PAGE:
Being hailed as Paul Schrader’s best film in years, First Reformed is a dark spiritual journey into the heart and soul of small town Reverend. In turn, it examines the persisting darkness and pollution (literally and physically) that plagues world.
Ethan Hawke is Reverend Toller, a pastor plagued with guilt over the death of his son in Iraq. He has started a journal where he vows to be completely honest at all times. After divorcing his wife, he was given the opportunity to head First Reformed church. With a small congregation and more interest as a historical tourist destination, he seems to have little responsibility.
One day Mary (Amanda Seyfried) asks him to speak to her husband Michael (Philip Ettinger). Michael, with his wife a few months pregnant, can’t reconcile bringing a child into a world facing the repercussions of climate change. This leads Toller to grapple with man’s role in God’s creation. He is further tested when he discovers that his church is funded by one of the leading polluters in the U.S. Battling personal illness and diminishing hope, Toller’s journey culminates at the 250th anniversary of his church.
The performances in this film are top notch all around. Hawke has always been underrated in my opinion. Seyfried delivers a deeply emotional performance as a distraught wife and soon to be mother. Even Cedric The Entertainer, who is the pastor of Abundant Life Church (owners of First Reformed), gives an excellent performance in maybe his only exclusively dramatic role.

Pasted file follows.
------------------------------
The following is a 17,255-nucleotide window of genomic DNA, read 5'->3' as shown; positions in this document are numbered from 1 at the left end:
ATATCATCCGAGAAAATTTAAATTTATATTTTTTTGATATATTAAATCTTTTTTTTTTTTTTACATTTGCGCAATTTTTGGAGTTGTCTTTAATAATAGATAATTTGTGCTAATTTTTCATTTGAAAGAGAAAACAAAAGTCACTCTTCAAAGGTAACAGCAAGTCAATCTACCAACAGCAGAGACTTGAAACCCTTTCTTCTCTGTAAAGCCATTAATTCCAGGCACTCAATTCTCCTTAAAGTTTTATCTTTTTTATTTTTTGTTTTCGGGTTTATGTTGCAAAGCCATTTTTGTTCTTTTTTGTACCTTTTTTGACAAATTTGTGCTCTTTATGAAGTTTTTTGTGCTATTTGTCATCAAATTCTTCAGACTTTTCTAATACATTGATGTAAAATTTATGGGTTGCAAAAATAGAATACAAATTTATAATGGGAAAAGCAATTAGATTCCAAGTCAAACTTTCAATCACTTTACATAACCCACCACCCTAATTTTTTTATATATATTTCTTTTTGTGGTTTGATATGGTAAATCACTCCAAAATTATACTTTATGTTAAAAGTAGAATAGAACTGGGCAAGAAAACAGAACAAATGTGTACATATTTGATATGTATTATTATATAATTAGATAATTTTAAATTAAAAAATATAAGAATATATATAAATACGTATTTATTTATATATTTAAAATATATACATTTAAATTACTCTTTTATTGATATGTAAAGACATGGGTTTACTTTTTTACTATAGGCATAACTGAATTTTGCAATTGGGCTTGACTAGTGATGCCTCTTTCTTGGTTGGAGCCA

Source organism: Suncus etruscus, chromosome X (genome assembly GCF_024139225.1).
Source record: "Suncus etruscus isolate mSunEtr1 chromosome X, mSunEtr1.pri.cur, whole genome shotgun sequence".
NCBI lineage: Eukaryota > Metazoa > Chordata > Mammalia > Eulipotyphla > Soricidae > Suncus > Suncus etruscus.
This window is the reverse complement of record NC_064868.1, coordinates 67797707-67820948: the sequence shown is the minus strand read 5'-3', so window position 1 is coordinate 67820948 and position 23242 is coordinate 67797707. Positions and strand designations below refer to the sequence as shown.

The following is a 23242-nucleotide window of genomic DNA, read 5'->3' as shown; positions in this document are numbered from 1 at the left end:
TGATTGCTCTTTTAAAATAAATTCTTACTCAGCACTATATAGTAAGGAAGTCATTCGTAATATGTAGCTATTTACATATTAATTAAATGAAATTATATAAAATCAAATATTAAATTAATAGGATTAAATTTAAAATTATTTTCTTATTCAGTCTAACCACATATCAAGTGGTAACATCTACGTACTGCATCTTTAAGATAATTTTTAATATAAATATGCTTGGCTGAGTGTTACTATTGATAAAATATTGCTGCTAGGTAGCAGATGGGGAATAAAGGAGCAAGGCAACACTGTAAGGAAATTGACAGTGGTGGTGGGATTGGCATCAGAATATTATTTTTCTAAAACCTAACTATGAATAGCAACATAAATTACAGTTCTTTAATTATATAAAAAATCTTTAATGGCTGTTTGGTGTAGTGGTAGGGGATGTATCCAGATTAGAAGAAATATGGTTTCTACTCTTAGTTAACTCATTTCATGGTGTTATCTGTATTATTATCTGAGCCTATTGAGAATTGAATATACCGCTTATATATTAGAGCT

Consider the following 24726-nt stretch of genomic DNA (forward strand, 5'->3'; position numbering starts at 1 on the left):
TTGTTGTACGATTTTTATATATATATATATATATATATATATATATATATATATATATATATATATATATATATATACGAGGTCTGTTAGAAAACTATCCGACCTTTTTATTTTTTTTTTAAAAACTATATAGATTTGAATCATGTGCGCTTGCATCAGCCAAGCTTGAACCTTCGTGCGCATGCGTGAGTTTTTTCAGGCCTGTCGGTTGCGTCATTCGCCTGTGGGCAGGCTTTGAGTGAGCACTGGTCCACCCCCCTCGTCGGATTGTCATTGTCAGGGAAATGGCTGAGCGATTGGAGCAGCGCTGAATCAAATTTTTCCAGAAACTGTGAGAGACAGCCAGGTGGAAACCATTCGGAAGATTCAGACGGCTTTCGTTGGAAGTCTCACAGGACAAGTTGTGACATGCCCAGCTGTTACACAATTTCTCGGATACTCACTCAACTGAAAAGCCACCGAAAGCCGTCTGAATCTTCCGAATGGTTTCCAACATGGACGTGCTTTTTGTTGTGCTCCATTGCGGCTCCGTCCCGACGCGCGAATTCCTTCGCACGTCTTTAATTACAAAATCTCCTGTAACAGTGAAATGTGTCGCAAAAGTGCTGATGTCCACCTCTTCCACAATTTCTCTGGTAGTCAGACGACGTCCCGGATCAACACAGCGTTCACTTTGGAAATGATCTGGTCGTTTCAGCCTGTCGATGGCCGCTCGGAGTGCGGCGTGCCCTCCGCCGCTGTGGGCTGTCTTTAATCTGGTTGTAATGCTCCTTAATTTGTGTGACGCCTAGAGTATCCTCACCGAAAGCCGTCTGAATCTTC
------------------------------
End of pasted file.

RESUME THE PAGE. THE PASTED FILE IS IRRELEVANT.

The philosophical and spiritual underpinnings of the film are infinitely fascinating and explored in depth. Where some religious films may gloss over contradiction, doubt, and darkness, First Reformed dives in head first and never relents. This is further exemplified by excellent cinematography, lighting, and limited use of music.
My biggest complaint deals with one particular scene. To avoid extensive explanation or any possible spoilers, I will simply say that there is a use of CGI, green screen, or some other backdrop producer that really took me out of the film temporarily. Anyone who sees the film will likely know what I’m referring to. There were also a few minor instances in which dialogue delivery was unconvincing, though that was very limited.
Overall, I greatly enjoyed First Reformed. I did not watch any trailers beforehand so I was completely uninfluenced going into the theater. I anticipate rewatching this film when it comes to DVD or digital streaming. The themes will continue to keep me contemplating life, spirituality, and hope.